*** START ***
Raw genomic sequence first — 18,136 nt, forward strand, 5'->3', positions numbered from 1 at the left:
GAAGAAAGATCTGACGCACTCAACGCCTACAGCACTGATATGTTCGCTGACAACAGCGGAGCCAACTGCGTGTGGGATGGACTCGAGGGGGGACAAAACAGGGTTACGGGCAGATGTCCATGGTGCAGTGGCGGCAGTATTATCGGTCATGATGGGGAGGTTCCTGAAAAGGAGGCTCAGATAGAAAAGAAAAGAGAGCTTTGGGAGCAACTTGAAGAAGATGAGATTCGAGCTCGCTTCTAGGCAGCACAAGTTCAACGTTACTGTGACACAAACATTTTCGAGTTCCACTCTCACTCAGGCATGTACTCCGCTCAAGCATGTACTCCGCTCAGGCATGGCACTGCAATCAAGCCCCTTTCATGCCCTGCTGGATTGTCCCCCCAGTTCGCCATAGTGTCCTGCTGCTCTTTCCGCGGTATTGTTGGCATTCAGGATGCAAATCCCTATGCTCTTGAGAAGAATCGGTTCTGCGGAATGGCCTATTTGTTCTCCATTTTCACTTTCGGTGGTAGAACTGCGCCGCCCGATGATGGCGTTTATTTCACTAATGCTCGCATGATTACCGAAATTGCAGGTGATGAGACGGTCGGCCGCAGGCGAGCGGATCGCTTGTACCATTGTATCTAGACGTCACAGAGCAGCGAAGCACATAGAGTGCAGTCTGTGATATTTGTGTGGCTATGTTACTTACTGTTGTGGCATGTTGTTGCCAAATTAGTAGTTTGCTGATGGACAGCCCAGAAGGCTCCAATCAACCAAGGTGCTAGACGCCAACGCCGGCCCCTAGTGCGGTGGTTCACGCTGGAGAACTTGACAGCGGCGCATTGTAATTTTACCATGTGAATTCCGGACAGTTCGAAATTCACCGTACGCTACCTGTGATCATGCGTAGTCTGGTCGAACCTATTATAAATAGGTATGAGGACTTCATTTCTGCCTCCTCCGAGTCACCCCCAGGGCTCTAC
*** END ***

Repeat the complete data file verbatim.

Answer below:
Raw genomic sequence first — 18,136 nt, forward strand, 5'->3', positions numbered from 1 at the left:
GAAGAAAGATCTGACGCACTCAACGCCTACAGCACTGATATGTTCGCTGACAACAGCGGAGCCAACTGCGTGTGGGATGGACTCGAGGGGGGACAAAACAGGGTTACGGGCAGATGTCCATGGTGCAGTGGCGGCAGTATTATCGGTCATGATGGGGAGGTTCCTGAAAAGGAGGCTCAGATAGAAAAGAAAAGAGAGCTTTGGGAGCAACTTGAAGAAGATGAGATTCGAGCTCGCTTCTAGGCAGCACAAGTTCAACGTTACTGTGACACAAACATTTTCGAGTTCCACTCTCACTCAGGCATGTACTCCGCTCAAGCATGTACTCCGCTCAGGCATGGCACTGCAATCAAGCCCCTTTCATGCCCTGCTGGATTGTCCCCCCAGTTCGCCATAGTGTCCTGCTGCTCTTTCCGCGGTATTGTTGGCATTCAGGATGCAAATCCCTATGCTCTTGAGAAGAATCGGTTCTGCGGAATGGCCTATTTGTTCTCCATTTTCACTTTCGGTGGTAGAACTGCGCCGCCCGATGATGGCGTTTATTTCACTAATGCTCGCATGATTACCGAAATTGCAGGTGATGAGACGGTCGGCCGCAGGCGAGCGGATCGCTTGTACCATTGTATCTAGACGTCACAGAGCAGCGAAGCACATAGAGTGCAGTCTGTGATATTTGTGTGGCTATGTTACTTACTGTTGTGGCATGTTGTTGCCAAATTAGTAGTTTGCTGATGGACAGCCCAGAAGGCTCCAATCAACCAAGGTGCTAGACGCCAACGCCGGCCCCTAGTGCGGTGGTTCACGCTGGAGAACTTGACAGCGGCGCATTGTAATTTTACCATGTGAATTCCGGACAGTTCGAAATTCACCGTACGCTACCTGTGATCATGCGTAGTCTGGTCGAACCTATTATAAATAGGTATGAGGACTTCATTTCTGCCTCCTCCGAGTCACCCCCAGGGCTCTAC